Perfectionism, Innovation, Complexities, and Reference-Grade Production: Sci-Fi Arrangements Steeped in Drama and Moodiness
Audiophiles needn't any introduction to the Alan Parsons Project's I Robot. Engineered by Parsons after he performed the same duties on Pink Floyd's Dark Side of the Moon, the 1977 record reigns as a disc whose taut bass, crisp highs, clean production, and seemingly limitless dynamic range are matched only by the sensational prog-rock fare helmed by the keyboardist. Not surprisingly, it's been issued myriad times. Can it be improved? Relish Mobile Fidelity's stupendous-sounding hybrid SACD and the question becomes irrelevant.
Boasting immaculate highs and lows, generous spaciousness, and see-through transparency that takes you into the studio with Parsons and creative partner Eric Woolfson at Abbey Road, this superlative edition has been lovingly restored by Mobile Fidelity engineers with the intention of demonstrating the full-range capabilities of the world's best stereo systems. Put simply, there's more music, more information, more detail, more nuance, more everything.
Savor reference-grade soundstages, immersive smoothness, sought-after instrumental separation, three-dimensional imaging, and consummate tonal balances. Able to be played back at high volumes without compromise or fatigue, this SACD is a demonstration disc for the ages – the likes of which are no longer being made. Longtime fans can finally rest assured knowing they don't have to pony up hundreds of dollars for older pressings – including three prior Mobile Fidelity versions on LP and CD. This is the very reason you own and invest in high-end audio gear.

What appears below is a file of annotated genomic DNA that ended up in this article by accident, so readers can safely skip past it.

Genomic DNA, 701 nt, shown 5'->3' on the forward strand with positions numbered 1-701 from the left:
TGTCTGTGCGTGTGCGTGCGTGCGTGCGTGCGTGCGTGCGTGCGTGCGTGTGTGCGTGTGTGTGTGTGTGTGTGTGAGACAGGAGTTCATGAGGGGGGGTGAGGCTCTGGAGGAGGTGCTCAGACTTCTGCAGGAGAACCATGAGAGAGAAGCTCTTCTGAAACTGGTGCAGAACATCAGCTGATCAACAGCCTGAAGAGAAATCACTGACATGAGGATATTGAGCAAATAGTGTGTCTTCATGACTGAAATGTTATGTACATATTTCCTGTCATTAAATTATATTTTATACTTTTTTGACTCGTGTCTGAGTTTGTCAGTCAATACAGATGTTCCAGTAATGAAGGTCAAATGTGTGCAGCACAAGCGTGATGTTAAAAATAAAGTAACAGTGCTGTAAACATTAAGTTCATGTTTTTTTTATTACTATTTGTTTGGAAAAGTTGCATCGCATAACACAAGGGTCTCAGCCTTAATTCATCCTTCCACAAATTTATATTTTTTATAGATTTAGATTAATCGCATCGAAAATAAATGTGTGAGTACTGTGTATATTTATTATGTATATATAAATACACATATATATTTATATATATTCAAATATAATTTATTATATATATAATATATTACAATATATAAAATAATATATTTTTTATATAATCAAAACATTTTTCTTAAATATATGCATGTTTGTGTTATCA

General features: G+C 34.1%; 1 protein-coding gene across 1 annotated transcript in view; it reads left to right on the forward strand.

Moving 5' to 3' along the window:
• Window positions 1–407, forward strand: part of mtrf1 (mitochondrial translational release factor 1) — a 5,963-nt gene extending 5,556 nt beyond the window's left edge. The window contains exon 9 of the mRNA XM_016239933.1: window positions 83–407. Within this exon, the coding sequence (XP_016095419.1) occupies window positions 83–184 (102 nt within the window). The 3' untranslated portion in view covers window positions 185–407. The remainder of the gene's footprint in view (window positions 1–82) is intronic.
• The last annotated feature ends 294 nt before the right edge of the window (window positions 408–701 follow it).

Inspired by and loosely based around the Isaac Asimov stories of the same name, I Robot delves into themes of artificial intelligence and technological dominance that make the record increasingly relevant in the 21st century. Indeed, Parsons' pinnacle creation dovetailed with the ascendency of Star Wars, which itself is experiencing a rebirth in an age of self-driving cars, smart devices, and mindless automation. Lyrically, songs such as "The Voice" call into question human behavior – and their relationship to increasing robotic supremacy – in everyday life. Sonically, Parsons reflects the associated paranoia, dichotomy, and transformation via shifting sci-fi arrangements steeped in drama and moodiness.
I Robot's absorbing tunes also continue to fascinate due to their perfectionism and innovation. Borrowing from Pink Floyd's strategies, Parsons utilizes a looped sequence on the title track to create new downbeats. "Some Other Time" employs two different lead vocalists and yet gives the illusion only one is involved. Captivating strings, a piccolo trumpet, and bona fide pipe organ grace "Don't Let It Show." The origins of "Nucleus" stem from a unique analog keyboard concoction dubbed "the Projectron," devised by Parsons and electronic engineer Keith Johnson. Andrew Powell's orchestral and choral arrangements top it all off, with "Total Eclipse" arriving as an aptly frightening track that presages the climactic "Genesis Ch. 1 V. 32."